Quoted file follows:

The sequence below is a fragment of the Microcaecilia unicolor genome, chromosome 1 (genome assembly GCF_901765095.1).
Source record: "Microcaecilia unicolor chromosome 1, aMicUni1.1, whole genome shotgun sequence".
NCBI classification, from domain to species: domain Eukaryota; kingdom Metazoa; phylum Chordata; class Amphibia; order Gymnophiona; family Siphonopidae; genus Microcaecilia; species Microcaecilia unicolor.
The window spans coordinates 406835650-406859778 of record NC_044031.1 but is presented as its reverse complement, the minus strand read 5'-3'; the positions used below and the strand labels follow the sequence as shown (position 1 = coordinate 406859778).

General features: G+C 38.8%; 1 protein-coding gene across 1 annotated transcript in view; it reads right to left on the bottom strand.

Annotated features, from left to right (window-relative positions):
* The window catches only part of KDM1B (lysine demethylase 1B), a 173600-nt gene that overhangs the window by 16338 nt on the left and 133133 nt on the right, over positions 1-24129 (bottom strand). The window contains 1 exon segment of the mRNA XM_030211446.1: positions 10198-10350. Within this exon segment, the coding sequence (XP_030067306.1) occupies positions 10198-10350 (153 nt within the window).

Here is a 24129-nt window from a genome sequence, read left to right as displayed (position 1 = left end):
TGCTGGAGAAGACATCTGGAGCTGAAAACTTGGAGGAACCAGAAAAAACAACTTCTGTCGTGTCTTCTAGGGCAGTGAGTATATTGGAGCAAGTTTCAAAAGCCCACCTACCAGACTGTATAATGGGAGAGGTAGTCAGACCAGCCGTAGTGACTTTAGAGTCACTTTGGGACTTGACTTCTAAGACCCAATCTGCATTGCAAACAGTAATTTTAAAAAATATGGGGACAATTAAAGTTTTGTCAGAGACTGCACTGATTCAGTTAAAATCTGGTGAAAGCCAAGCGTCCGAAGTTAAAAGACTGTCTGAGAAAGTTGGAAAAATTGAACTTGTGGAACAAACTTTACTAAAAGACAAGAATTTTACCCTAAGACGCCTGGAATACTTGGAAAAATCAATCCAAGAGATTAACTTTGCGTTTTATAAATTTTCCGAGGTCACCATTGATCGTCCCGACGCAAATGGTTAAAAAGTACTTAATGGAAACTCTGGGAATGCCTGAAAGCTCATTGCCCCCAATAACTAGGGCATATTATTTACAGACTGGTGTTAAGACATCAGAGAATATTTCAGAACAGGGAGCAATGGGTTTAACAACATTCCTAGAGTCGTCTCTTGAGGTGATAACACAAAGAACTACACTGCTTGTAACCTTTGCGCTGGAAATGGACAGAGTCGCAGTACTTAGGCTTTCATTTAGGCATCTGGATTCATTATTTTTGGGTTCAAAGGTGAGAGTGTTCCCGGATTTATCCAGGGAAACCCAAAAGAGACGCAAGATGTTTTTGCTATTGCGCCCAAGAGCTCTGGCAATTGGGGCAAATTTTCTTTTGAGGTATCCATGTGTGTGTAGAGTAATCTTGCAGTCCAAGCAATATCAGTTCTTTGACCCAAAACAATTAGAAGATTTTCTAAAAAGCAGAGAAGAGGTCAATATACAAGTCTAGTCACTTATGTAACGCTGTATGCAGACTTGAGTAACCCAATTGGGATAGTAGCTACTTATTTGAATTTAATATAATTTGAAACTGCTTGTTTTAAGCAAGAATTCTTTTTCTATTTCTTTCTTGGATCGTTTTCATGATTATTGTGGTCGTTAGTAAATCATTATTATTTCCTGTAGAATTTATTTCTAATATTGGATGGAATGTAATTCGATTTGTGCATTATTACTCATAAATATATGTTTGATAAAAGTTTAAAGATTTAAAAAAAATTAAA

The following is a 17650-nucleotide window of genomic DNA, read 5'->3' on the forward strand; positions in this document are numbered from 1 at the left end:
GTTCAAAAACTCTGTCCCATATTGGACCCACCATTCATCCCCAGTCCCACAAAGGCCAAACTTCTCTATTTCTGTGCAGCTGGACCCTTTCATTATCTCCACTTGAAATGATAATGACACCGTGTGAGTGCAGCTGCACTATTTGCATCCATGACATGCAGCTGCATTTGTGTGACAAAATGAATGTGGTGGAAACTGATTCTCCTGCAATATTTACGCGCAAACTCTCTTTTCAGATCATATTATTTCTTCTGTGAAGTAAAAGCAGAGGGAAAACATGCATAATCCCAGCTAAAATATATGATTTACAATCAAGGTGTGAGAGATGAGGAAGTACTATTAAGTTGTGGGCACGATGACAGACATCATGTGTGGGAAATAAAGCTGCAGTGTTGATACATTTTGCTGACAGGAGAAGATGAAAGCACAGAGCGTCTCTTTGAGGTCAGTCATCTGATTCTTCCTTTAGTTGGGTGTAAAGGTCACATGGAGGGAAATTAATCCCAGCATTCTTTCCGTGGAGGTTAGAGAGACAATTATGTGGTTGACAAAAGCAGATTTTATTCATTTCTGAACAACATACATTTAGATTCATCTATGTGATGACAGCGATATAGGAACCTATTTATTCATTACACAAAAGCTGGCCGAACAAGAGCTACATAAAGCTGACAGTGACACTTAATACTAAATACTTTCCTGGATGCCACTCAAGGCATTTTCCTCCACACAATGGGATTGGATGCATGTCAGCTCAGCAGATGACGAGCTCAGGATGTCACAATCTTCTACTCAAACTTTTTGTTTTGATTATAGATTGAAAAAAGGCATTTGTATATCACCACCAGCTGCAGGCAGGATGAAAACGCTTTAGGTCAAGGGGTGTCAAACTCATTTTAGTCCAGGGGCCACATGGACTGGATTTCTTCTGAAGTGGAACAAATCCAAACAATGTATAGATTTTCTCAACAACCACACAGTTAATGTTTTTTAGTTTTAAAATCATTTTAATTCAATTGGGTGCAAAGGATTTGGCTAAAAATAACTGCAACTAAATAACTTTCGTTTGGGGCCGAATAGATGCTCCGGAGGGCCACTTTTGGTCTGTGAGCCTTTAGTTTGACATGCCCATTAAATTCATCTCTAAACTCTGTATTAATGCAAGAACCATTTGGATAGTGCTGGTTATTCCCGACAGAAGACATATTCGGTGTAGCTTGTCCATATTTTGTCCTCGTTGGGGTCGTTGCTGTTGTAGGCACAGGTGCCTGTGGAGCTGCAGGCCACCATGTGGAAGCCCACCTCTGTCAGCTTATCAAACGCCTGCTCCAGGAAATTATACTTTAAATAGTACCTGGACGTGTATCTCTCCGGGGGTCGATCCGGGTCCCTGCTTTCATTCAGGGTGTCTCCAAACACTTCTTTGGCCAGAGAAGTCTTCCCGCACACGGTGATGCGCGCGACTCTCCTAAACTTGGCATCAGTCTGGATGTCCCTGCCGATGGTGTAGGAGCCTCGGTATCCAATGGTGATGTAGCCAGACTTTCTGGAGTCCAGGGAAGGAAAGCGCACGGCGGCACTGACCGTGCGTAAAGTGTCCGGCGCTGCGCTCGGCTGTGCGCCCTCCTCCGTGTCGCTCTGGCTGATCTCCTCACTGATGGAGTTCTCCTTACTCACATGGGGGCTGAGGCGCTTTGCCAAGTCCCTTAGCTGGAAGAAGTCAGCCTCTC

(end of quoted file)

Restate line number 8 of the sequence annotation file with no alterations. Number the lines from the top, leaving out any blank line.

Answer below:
Here is a 24129-nt window from a genome sequence, read left to right as displayed (position 1 = left end):